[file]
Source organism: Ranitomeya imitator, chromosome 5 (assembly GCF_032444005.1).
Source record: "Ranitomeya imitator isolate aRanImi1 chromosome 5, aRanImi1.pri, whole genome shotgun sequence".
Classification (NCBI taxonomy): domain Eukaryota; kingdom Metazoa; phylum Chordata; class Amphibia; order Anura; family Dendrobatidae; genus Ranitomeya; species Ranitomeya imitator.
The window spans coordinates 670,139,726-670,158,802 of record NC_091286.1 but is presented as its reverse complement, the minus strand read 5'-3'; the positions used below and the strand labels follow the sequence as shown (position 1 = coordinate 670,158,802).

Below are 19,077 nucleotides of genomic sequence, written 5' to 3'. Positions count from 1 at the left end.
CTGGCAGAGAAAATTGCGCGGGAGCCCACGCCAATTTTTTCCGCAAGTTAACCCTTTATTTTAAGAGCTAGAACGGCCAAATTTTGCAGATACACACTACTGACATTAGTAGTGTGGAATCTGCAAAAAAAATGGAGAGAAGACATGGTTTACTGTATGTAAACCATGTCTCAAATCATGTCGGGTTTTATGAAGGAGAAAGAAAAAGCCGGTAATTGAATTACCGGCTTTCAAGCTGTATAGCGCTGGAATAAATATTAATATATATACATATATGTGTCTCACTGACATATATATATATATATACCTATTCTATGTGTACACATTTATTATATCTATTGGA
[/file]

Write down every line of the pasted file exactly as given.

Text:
Source organism: Ranitomeya imitator, chromosome 5 (assembly GCF_032444005.1).
Source record: "Ranitomeya imitator isolate aRanImi1 chromosome 5, aRanImi1.pri, whole genome shotgun sequence".
Classification (NCBI taxonomy): domain Eukaryota; kingdom Metazoa; phylum Chordata; class Amphibia; order Anura; family Dendrobatidae; genus Ranitomeya; species Ranitomeya imitator.
The window spans coordinates 670,139,726-670,158,802 of record NC_091286.1 but is presented as its reverse complement, the minus strand read 5'-3'; the positions used below and the strand labels follow the sequence as shown (position 1 = coordinate 670,158,802).

Below are 19,077 nucleotides of genomic sequence, written 5' to 3'. Positions count from 1 at the left end.
CTGGCAGAGAAAATTGCGCGGGAGCCCACGCCAATTTTTTCCGCAAGTTAACCCTTTATTTTAAGAGCTAGAACGGCCAAATTTTGCAGATACACACTACTGACATTAGTAGTGTGGAATCTGCAAAAAAAATGGAGAGAAGACATGGTTTACTGTATGTAAACCATGTCTCAAATCATGTCGGGTTTTATGAAGGAGAAAGAAAAAGCCGGTAATTGAATTACCGGCTTTCAAGCTGTATAGCGCTGGAATAAATATTAATATATATACATATATGTGTCTCACTGACATATATATATATATATACCTATTCTATGTGTACACATTTATTATATCTATTGGA